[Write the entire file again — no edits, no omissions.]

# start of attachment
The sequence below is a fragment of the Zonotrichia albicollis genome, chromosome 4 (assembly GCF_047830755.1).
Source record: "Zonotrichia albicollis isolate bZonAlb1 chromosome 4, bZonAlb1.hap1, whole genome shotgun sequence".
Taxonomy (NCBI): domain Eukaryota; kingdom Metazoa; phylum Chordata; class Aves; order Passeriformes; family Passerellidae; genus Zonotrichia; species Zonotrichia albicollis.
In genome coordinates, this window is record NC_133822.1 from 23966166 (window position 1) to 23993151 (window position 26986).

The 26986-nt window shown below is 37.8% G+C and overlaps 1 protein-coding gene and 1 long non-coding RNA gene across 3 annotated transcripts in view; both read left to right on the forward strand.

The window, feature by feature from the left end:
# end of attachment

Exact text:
The sequence below is a fragment of the Zonotrichia albicollis genome, chromosome 4 (assembly GCF_047830755.1).
Source record: "Zonotrichia albicollis isolate bZonAlb1 chromosome 4, bZonAlb1.hap1, whole genome shotgun sequence".
Taxonomy (NCBI): domain Eukaryota; kingdom Metazoa; phylum Chordata; class Aves; order Passeriformes; family Passerellidae; genus Zonotrichia; species Zonotrichia albicollis.
In genome coordinates, this window is record NC_133822.1 from 23966166 (window position 1) to 23993151 (window position 26986).

The 26986-nt window shown below is 37.8% G+C and overlaps 1 protein-coding gene and 1 long non-coding RNA gene across 3 annotated transcripts in view; both read left to right on the forward strand.

The window, feature by feature from the left end: